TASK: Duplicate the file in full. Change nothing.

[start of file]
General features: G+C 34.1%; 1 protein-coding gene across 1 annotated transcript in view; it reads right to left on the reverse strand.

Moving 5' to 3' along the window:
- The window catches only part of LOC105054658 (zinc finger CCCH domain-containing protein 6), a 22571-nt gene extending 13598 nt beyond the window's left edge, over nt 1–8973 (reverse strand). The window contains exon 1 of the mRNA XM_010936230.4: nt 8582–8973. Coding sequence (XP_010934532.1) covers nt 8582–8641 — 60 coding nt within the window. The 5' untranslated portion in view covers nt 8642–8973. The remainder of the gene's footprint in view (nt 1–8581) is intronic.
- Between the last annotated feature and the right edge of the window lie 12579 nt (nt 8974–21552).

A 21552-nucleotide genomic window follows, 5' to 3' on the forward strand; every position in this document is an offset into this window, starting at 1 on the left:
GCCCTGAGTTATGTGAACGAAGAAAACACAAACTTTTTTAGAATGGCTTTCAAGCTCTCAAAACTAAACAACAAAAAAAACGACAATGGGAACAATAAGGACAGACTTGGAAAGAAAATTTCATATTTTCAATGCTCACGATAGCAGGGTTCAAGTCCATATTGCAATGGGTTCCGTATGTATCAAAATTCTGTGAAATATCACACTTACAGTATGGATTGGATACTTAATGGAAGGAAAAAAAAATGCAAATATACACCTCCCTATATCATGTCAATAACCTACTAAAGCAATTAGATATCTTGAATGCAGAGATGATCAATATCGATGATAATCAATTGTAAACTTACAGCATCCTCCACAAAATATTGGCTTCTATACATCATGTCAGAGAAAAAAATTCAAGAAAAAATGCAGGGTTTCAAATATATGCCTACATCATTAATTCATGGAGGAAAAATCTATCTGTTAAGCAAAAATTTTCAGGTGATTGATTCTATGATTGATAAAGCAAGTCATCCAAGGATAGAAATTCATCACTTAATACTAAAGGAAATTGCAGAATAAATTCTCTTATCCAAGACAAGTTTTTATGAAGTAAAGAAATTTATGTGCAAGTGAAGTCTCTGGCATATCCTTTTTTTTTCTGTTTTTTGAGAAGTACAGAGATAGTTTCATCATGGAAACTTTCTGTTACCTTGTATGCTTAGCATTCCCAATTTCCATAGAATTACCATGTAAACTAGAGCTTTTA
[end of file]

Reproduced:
General features: G+C 34.1%; 1 protein-coding gene across 1 annotated transcript in view; it reads right to left on the reverse strand.

Moving 5' to 3' along the window:
- The window catches only part of LOC105054658 (zinc finger CCCH domain-containing protein 6), a 22571-nt gene extending 13598 nt beyond the window's left edge, over nt 1–8973 (reverse strand). The window contains exon 1 of the mRNA XM_010936230.4: nt 8582–8973. Coding sequence (XP_010934532.1) covers nt 8582–8641 — 60 coding nt within the window. The 5' untranslated portion in view covers nt 8642–8973. The remainder of the gene's footprint in view (nt 1–8581) is intronic.
- Between the last annotated feature and the right edge of the window lie 12579 nt (nt 8974–21552).

A 21552-nucleotide genomic window follows, 5' to 3' on the forward strand; every position in this document is an offset into this window, starting at 1 on the left:
GCCCTGAGTTATGTGAACGAAGAAAACACAAACTTTTTTAGAATGGCTTTCAAGCTCTCAAAACTAAACAACAAAAAAAACGACAATGGGAACAATAAGGACAGACTTGGAAAGAAAATTTCATATTTTCAATGCTCACGATAGCAGGGTTCAAGTCCATATTGCAATGGGTTCCGTATGTATCAAAATTCTGTGAAATATCACACTTACAGTATGGATTGGATACTTAATGGAAGGAAAAAAAAATGCAAATATACACCTCCCTATATCATGTCAATAACCTACTAAAGCAATTAGATATCTTGAATGCAGAGATGATCAATATCGATGATAATCAATTGTAAACTTACAGCATCCTCCACAAAATATTGGCTTCTATACATCATGTCAGAGAAAAAAATTCAAGAAAAAATGCAGGGTTTCAAATATATGCCTACATCATTAATTCATGGAGGAAAAATCTATCTGTTAAGCAAAAATTTTCAGGTGATTGATTCTATGATTGATAAAGCAAGTCATCCAAGGATAGAAATTCATCACTTAATACTAAAGGAAATTGCAGAATAAATTCTCTTATCCAAGACAAGTTTTTATGAAGTAAAGAAATTTATGTGCAAGTGAAGTCTCTGGCATATCCTTTTTTTTTCTGTTTTTTGAGAAGTACAGAGATAGTTTCATCATGGAAACTTTCTGTTACCTTGTATGCTTAGCATTCCCAATTTCCATAGAATTACCATGTAAACTAGAGCTTTTA